Part 2. Saved or Perished? RMS Titanic, Mayo relatives anxious wait

This is article Two of Two, entitled “Saved or Perished? RMS Titanic, Irish relatives anxious wait”. Please see article One for background and context.

“We used get the paper and I used to read the paper for me grandfather. He’d hear all the news then. He’d sit down and I’d read the paper. Lord, it was terrible!” Continue reading

Part 1. Saved or Perished? RMS Titanic, Mayo relatives and their anxious wait

‘Liverpool, 4.30 p.m. Tuesday. Referring to your telegram re Titanic, deeply regret to say that latest word received is steamer foundered; about 675 souls, mostly women and children, saved’

Connaught Telegraph, 20 April 1912

How did the relatives of all those Irish aboard the RMS Titanic learn of the fate of their loved ones? Continue reading

Titanic Shipping Agents: Lobbying for Help

It is apparent that the two agents who sold the Addergoole Fourteen their tickets for trans-Atlantic passage aboard the RMS Titanic inadvertently became their advocates in lobbying for relief funds from the official fund established by the Lord Mayor of London. The lengths to which both shipping agents, Mr Thomas Durcan and Mrs Walsh of Castlebar, were admirable. The Addergoole Fourteen had booked their tickets with the two shipping agents some time before: Continue reading

RMS Titanic: Mayo Newspaper Coverage

                Finn’s Paradise

 ‘Liverpool, 4.30 p.m. Tuesday. Referring to your telegram re Titanic, deeply regret to say that latest word received is steamer foundered; about 675 souls, mostly women and children, saved’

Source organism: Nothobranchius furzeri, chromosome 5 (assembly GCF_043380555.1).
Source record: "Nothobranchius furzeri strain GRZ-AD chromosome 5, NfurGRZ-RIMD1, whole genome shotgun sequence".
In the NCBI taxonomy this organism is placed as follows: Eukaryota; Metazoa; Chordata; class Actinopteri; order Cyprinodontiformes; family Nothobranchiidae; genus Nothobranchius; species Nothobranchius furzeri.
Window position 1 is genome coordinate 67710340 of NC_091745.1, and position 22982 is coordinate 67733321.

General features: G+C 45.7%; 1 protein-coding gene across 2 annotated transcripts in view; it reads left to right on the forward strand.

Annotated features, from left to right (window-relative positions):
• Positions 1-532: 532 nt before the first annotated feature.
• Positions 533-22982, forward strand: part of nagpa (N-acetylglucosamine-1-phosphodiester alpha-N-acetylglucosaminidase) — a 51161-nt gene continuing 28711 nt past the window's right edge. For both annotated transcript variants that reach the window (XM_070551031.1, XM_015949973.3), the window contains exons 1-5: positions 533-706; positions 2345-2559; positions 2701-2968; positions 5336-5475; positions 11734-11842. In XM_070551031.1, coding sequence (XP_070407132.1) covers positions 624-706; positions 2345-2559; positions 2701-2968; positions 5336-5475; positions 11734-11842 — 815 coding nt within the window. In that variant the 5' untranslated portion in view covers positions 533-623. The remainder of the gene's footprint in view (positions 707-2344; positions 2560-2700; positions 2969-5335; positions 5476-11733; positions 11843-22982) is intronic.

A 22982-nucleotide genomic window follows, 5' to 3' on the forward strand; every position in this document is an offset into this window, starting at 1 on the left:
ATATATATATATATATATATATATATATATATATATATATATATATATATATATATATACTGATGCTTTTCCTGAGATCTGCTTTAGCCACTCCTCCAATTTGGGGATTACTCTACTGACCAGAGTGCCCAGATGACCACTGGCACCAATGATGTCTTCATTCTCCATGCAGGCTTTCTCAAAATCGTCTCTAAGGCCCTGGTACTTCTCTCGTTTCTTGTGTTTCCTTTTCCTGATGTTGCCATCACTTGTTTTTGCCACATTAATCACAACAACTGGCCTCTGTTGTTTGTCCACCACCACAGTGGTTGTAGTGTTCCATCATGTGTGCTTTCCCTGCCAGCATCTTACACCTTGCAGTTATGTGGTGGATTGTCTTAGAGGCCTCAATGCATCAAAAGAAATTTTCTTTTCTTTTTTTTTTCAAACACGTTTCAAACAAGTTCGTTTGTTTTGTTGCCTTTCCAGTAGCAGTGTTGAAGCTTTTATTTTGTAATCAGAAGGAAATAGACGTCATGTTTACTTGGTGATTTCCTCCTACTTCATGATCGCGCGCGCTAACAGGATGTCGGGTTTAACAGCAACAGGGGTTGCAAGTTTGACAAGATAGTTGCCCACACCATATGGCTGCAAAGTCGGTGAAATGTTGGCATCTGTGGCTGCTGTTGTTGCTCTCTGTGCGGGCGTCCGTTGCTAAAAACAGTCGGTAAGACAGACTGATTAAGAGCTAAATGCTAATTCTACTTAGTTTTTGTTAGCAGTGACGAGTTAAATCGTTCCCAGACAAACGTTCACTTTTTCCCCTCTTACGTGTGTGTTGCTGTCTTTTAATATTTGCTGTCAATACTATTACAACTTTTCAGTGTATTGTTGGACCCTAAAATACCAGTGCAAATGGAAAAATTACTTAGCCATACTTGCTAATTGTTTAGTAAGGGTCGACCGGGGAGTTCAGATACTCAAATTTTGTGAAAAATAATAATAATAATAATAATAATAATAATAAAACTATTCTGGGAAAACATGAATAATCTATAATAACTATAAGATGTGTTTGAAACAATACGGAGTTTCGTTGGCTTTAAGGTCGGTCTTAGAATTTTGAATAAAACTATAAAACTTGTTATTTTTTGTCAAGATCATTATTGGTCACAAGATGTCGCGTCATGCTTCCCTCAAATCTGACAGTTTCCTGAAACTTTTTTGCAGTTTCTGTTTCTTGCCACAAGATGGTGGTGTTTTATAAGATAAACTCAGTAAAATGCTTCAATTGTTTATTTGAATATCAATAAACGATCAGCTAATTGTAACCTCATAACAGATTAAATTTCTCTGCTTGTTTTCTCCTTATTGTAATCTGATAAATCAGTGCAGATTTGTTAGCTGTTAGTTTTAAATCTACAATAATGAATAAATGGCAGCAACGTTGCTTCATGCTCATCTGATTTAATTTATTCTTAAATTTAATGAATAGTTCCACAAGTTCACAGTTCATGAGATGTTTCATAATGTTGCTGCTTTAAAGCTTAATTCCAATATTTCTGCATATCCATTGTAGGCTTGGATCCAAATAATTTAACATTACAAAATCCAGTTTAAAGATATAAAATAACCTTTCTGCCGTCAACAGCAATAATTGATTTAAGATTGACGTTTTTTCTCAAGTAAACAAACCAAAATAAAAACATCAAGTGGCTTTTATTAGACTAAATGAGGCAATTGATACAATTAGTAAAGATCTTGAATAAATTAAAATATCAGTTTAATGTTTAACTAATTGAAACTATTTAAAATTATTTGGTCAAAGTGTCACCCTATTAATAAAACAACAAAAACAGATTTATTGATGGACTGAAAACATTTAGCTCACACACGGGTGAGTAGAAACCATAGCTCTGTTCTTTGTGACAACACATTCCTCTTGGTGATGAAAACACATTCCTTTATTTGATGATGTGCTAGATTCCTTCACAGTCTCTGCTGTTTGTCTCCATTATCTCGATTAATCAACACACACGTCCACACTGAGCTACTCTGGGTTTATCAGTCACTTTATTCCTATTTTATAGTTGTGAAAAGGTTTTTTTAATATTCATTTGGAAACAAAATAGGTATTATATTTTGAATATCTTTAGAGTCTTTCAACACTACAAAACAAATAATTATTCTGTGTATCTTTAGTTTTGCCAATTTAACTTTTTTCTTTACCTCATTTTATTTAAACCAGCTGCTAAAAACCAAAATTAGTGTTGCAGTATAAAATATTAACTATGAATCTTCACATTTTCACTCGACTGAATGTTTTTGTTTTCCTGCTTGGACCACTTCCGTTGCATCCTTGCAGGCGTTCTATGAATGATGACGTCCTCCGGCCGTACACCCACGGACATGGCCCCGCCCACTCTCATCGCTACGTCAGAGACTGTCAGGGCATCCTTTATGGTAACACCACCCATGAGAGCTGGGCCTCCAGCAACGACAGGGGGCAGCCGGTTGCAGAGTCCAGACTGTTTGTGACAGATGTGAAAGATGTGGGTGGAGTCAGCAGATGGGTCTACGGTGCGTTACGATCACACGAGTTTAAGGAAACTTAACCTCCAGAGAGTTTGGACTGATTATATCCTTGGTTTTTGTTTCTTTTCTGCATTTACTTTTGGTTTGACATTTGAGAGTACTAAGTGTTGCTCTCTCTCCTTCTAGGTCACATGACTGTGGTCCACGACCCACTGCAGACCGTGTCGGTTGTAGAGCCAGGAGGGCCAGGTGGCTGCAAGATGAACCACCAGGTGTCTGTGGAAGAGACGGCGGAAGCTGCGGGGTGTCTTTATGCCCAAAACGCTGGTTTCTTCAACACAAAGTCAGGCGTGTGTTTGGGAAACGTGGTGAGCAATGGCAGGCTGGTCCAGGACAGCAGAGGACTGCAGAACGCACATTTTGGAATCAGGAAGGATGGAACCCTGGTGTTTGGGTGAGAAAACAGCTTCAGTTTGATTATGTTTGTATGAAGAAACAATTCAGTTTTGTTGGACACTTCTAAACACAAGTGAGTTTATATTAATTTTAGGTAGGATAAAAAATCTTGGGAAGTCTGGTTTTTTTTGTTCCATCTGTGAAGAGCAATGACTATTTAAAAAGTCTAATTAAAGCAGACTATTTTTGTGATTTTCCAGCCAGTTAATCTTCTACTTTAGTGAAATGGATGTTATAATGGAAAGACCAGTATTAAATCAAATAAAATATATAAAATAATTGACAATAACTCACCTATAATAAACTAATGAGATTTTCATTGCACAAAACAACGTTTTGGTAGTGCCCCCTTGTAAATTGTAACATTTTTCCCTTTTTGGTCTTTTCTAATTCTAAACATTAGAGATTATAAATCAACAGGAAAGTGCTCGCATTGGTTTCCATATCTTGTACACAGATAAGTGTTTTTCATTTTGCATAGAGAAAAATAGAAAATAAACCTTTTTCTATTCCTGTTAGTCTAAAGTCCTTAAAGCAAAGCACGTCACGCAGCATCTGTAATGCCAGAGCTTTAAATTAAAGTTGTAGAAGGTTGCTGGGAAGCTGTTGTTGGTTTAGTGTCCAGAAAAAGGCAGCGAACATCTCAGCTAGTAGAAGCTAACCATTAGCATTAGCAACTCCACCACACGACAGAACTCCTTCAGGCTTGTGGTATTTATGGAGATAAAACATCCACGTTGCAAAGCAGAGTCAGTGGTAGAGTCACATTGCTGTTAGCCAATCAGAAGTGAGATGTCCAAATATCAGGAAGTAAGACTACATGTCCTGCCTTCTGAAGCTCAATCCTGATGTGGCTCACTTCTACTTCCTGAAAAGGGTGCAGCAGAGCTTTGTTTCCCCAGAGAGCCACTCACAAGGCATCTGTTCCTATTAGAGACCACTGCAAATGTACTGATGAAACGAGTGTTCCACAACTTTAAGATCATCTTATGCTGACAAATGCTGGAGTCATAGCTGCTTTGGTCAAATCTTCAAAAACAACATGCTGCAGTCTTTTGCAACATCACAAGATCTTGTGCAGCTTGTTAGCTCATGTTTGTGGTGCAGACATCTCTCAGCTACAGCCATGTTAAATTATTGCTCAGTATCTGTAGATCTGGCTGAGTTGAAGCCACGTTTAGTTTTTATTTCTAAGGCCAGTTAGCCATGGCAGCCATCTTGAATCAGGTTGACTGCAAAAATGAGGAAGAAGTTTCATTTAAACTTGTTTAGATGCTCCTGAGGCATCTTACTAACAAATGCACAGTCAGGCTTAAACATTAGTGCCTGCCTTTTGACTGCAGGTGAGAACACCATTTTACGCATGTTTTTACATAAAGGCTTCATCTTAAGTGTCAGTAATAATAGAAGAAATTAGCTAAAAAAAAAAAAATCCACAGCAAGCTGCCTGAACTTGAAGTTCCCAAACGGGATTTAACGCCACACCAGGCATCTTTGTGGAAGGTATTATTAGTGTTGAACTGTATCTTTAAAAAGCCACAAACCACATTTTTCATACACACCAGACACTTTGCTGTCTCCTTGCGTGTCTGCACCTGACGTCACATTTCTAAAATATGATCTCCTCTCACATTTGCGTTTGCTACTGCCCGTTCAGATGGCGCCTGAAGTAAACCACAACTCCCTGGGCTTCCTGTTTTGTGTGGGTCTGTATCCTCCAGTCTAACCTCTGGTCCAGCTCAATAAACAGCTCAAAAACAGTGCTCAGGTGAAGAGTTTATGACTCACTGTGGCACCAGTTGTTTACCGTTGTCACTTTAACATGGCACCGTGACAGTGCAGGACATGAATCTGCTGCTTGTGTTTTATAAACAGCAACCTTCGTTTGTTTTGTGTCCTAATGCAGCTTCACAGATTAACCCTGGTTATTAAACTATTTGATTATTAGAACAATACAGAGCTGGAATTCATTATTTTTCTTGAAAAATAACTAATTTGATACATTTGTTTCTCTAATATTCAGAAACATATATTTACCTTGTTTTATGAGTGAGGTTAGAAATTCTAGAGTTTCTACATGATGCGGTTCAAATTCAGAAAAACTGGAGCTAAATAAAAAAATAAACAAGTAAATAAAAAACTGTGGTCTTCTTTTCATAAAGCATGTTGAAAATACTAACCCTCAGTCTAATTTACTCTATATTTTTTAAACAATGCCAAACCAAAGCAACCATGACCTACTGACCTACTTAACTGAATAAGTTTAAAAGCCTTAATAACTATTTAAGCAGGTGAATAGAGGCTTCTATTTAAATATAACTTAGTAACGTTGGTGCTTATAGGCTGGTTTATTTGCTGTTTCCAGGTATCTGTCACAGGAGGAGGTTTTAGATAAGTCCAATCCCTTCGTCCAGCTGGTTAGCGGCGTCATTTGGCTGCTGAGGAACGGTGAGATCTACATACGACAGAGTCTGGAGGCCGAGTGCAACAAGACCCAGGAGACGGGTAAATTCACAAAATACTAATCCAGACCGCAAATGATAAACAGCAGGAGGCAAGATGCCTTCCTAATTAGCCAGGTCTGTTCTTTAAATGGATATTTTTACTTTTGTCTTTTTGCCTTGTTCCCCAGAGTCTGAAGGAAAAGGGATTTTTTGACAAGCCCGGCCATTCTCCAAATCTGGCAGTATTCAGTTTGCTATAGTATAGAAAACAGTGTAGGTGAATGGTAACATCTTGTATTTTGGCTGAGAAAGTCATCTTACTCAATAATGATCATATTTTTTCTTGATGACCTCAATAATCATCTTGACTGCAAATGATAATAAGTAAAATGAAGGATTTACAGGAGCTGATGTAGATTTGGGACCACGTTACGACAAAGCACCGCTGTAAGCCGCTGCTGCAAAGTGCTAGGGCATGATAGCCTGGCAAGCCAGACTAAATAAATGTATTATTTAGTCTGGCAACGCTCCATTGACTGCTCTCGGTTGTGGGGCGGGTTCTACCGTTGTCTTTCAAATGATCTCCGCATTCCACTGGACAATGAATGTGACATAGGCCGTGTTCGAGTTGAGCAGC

Connaught Telegraph, 20 April 1912

The coverage offered by county Mayo based newspapers was lacklustre and sporadic. The Connaught Telegraph published the most information relating to the sinking of the RMS Titanic and the Mayo connection. Continue reading

Titanic Relief Fund

Lahardane Village 1910 - Leonard Collection

An open letter from the parish priest of Lahardane, the Rev.J.J.Kelly, was printed in the Connaught Telegraph directly a few months after the sinking of the RMS Titanic. It is important as it indicates the dire predicament that families of those who had perished.

‘These poor young people left their native homes full of hope that they would soon be able to relieve the distress of their parents, who have tired in vain to support themselves and their families on small uneconomic holdings – mostly reclaimed bog. The conditions of the parents of those who went down with the Titanic from this district is now better imagined than described’

Connaught Telegraph, 1 June 1912 Continue reading